by Garret Ean
Sept 3 2011
Two term New Mexico governor Gary Johnson is a candidate for president who’s facing a corporate media blackout. He’s been excluded from all but one nationally televised debate, despite polling better than some candidates who are considered mainstream. The likely reason is because he represents a very different sort of republican candidate.
Gary Johnson is most noted for his willingness to talk about the harms caused by prohibition policy, which to many is still considered a taboo subject. In the GOP presidential race, Ron Paul is the only other candidate willing to talk about prohibition, and even he has been smeared for taking a stance against such policy. Some have equated Johnson’s current media blackout predicament with Paul’s situation four years ago, where he faced hurdles in entering debates. Fortunate for Paul, his absence from media coverage has been addressed in some high profile ways (such as Jon Stewart referring to Ron Paul as a 13th floor).
Of the many presidential candidates I’ve met over the years, both republican and democrat, Johnson is easily one of the most accessible and down to Earth. His openness is complimented by his divergence with many mainstream republicans on a host of issues. Being the governor of a border state, Johnson acknowledges that illegal immigration is a problem — not because people coming to the United States to work is a bad thing, but because of how bureaucratic the immigration process is, which makes it virtually impossible for the impoverished to obtain legal work and creates the black market that lawmakers like to pretend does not exist. Johnson also opposes the military industrial complex, which has in recent decades unfortunately become a staple of the republican party through neoconservative ideology. As the Obama administration has demonstrated that military interventionism is not solely a republican interest, we’re left with a field of mainstream candidates who all openly support status-quo Washington military domination.
Ron Paul vs. Gary Johnson
A simple way of stating the difference between Paul and Johnson is that Paul appeals more to a socially conservative libertarian audience, whereas Johnson has more independent libertarian appeal. This is not to say Paul is too similar to those traditionally given the socially conservative label, such as Michele Bachmann. While Ron Paul personally opposes abortion, his position is not that the federal government should prohibit the practice, but rather that states should be able to make their own decisions on the matter. This federalist approach also applies to his position on prohibition policy. Paul supports allowing states to have any level of prohibition that they so choose, and acknowledges that the federal government is not even constitutionally authorized to make such policy. Since the Wickard v. Filburn case in 1942, the federal government was given de-facto ruling power over the states, with the supreme court at the time alleging that anything the federal government wants to control can be covered under the interstate commerce clause, whether or not the law in question even applies to commerce crossing state lines. This point is even acknowledged in the infamous anti-cannabis propaganda film Reefer Madness, during a scene in which a proponent for cannabis restriction states that it is unfortunate that the federal government has no authority to ban the plant. To get around this, prohibitionist Henry Anslinger drafted the Marihuana Tax Act of 1937, which banned cannabis by forcing those in possession of cannabis to receive a tax stamp which the federal government simply refused to issue.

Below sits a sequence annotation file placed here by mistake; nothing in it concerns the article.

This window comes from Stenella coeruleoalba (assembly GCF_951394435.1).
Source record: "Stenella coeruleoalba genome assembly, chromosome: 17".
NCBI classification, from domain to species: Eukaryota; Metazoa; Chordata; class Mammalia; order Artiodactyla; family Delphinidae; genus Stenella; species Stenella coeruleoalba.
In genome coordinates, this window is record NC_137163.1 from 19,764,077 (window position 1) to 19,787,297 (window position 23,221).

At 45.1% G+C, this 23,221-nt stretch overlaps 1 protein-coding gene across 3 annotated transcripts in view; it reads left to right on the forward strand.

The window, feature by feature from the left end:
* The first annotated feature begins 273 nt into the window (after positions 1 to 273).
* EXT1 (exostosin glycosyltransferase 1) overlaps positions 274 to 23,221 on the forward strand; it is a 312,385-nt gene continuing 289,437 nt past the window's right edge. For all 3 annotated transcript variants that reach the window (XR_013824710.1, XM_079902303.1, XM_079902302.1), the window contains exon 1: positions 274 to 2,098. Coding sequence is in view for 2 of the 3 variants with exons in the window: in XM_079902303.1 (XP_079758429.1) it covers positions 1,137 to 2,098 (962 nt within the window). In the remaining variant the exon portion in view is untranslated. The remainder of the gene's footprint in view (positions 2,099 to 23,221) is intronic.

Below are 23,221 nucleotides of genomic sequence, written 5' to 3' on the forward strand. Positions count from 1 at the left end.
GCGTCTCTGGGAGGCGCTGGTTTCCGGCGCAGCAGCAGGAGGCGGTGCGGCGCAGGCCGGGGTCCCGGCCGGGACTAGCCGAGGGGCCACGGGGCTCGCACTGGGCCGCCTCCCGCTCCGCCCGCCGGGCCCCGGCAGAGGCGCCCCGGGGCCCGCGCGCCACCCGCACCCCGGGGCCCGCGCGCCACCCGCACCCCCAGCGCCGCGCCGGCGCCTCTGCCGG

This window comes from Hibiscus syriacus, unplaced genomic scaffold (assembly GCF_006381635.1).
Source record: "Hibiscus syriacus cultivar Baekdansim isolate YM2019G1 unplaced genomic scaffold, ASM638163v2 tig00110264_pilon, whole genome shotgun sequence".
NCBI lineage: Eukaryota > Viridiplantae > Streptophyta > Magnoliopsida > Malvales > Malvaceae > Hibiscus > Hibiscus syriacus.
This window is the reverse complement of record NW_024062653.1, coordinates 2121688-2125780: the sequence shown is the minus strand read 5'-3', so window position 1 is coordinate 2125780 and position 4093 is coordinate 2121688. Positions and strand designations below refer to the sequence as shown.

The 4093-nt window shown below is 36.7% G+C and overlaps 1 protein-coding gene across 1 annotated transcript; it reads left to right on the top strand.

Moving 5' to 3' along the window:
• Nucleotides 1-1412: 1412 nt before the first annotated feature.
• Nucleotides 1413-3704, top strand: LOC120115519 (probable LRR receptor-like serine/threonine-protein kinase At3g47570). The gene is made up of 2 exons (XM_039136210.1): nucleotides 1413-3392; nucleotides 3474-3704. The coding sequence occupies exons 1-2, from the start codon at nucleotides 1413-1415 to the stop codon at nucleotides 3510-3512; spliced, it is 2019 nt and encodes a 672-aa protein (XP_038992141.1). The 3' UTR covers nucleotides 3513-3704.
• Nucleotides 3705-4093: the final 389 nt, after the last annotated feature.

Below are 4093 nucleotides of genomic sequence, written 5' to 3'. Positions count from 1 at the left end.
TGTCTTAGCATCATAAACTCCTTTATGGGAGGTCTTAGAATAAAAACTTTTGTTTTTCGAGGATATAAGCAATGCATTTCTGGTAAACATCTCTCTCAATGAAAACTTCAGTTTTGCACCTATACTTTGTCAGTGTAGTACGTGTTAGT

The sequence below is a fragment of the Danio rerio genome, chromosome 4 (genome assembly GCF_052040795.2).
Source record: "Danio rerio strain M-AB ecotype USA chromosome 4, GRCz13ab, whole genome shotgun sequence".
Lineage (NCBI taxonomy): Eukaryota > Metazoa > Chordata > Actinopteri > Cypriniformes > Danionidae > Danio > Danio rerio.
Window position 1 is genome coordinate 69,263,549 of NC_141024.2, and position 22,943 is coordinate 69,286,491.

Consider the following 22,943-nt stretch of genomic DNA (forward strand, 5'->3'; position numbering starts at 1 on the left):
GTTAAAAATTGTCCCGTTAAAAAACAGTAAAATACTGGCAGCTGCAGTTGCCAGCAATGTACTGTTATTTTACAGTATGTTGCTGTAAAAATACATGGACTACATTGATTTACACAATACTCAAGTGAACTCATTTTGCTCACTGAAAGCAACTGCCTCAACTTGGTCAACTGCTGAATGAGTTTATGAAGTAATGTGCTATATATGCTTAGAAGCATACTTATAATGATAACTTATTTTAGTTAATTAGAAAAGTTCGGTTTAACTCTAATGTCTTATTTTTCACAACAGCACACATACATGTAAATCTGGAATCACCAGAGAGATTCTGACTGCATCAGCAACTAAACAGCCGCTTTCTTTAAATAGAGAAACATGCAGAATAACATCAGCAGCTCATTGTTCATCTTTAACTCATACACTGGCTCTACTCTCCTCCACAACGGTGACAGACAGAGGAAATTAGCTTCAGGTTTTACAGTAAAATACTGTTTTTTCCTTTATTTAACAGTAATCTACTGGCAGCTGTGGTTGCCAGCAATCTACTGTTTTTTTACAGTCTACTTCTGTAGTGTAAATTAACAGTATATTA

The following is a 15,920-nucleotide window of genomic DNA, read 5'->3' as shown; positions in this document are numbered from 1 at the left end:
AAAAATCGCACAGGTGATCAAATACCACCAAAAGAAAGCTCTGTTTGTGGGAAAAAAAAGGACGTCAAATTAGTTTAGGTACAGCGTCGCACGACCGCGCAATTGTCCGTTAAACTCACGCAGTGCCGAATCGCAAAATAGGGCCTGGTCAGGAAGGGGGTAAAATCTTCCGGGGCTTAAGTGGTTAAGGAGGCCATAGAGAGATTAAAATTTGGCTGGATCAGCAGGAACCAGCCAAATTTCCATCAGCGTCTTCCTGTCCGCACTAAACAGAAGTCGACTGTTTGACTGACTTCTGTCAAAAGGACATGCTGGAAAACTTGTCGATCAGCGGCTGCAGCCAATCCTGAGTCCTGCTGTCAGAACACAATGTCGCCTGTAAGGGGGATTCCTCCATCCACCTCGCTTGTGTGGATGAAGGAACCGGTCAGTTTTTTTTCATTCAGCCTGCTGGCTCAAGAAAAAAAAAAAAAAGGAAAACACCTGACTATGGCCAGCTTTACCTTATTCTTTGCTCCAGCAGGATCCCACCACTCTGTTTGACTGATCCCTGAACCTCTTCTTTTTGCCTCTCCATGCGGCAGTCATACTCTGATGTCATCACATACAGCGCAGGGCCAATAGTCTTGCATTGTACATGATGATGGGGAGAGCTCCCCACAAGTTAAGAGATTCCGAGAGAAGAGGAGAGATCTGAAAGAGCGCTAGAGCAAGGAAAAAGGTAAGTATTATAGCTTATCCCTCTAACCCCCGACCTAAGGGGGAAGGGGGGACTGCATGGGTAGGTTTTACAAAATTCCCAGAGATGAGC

Not having lobbied for any state level changes to drug or abortion laws, Paul gets less flack than Johnson, who as the executive of New Mexico, openly supported cannabis legalization. Applying his opposition to the state level, where the rubber meets the road, led to law enforcement groups denouncing Johnson. Johnson also could be considered more socially liberal in that he does not oppose early term abortions.
The Concord Monitor ran a story yesterday covering two of Johnson’s visits in Concord, featuring a photo of myself interviewing him at NHTI on the front page. The Monitor’s story focuses one how Johnson’s opposition to the drug war has given him an outsider status, but also highlights other issues central to his campaign, such as cutting government spending. Spending cuts are a popular issue among all republican candidates, but with many continuing to support the military industrial complex, its unclear where they would apply the cuts that they wish to make. Many supporters of military buildup believe it to be an actual net gain for the economy, which is a great example of the classical liberal French economist Frederic Bastiat’s broken window fallacy.
Here’s my interview with Gary Johnson at Castro’s and NHTI, with the Monitor coverage posted below (click to enlarge). My questions focus on issues which get less attention in the mainstream media, including children’s right to sell lemonade, Wikileaks’ revelations about US war activities, and the right to record police.